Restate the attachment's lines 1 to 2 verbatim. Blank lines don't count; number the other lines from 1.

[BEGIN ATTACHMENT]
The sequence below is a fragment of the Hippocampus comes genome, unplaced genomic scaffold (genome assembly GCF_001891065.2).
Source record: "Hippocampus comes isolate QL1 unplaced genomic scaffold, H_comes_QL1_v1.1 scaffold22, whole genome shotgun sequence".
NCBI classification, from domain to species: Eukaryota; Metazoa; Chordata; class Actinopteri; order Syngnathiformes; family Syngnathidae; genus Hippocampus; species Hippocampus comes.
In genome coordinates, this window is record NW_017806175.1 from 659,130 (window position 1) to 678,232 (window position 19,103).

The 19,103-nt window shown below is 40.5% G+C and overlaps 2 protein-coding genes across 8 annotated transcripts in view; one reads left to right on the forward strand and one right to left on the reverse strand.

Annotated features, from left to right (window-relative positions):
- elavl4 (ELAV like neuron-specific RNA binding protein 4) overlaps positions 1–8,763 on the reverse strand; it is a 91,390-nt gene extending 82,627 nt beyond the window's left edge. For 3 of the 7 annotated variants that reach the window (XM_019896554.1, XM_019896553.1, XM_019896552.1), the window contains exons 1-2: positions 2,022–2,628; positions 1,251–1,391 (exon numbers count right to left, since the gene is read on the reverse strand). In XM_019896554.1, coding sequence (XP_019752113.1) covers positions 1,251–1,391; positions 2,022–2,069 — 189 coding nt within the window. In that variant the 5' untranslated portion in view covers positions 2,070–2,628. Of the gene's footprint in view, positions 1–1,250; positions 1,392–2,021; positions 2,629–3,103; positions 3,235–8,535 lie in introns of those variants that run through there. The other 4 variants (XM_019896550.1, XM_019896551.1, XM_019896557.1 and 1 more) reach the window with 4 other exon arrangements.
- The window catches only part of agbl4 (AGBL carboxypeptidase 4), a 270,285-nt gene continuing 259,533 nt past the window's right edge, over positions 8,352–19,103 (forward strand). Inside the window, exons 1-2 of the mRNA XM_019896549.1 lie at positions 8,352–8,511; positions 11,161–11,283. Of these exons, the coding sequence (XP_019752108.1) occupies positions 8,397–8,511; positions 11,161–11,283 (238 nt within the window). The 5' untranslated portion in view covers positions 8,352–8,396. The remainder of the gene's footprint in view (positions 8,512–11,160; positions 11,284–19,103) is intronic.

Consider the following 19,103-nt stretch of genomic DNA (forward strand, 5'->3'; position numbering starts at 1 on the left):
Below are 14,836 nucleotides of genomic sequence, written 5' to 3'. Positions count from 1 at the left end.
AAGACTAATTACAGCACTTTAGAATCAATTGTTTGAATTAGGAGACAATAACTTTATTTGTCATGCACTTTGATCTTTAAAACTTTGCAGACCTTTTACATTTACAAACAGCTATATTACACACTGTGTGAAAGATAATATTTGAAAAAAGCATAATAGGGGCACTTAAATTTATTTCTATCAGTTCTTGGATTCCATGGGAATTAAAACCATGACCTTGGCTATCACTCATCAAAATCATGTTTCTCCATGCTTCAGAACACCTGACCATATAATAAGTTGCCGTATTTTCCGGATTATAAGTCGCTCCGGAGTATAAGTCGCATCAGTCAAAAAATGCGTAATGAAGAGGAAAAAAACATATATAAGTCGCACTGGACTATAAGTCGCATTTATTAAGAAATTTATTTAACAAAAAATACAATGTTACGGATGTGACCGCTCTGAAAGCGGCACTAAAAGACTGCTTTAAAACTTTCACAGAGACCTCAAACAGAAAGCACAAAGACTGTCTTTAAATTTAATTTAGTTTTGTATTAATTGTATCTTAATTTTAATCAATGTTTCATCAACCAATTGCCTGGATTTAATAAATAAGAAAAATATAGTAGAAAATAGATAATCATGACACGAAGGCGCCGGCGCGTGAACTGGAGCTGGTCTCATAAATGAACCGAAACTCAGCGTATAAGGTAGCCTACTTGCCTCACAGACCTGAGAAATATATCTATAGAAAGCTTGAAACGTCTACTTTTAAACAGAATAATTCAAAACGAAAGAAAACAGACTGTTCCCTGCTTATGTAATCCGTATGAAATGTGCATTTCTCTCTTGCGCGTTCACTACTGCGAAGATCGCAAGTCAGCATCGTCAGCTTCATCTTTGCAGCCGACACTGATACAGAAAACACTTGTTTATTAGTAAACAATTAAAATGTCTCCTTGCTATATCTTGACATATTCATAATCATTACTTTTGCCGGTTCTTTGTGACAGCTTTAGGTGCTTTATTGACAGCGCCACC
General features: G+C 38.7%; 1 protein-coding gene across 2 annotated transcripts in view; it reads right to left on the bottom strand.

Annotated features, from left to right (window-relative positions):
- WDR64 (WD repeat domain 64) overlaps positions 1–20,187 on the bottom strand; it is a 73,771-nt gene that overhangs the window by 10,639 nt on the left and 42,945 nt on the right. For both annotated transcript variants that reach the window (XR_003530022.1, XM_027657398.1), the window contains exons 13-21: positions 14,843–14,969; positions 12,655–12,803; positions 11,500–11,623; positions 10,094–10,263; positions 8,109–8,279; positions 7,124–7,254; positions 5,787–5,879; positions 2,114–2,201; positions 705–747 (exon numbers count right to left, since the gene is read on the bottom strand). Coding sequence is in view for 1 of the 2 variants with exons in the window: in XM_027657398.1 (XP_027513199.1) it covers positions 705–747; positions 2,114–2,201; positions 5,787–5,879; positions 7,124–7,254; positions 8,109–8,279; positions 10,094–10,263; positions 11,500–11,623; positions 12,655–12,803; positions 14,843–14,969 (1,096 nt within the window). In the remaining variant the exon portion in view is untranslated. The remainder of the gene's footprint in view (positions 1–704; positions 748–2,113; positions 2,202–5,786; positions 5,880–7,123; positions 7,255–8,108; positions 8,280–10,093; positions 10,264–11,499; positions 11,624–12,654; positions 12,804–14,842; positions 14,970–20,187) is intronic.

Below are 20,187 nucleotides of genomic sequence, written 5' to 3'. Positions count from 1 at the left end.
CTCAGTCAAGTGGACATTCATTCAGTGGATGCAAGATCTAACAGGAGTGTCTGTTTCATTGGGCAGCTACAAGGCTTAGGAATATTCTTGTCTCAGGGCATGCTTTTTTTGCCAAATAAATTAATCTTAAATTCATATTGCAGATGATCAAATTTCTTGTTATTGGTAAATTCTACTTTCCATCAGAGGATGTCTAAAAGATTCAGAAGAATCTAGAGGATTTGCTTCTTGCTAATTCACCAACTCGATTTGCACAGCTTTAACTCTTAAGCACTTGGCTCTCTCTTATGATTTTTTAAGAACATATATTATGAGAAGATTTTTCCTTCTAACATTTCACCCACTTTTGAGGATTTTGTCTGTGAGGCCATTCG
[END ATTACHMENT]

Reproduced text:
The sequence below is a fragment of the Hippocampus comes genome, unplaced genomic scaffold (genome assembly GCF_001891065.2).
Source record: "Hippocampus comes isolate QL1 unplaced genomic scaffold, H_comes_QL1_v1.1 scaffold22, whole genome shotgun sequence".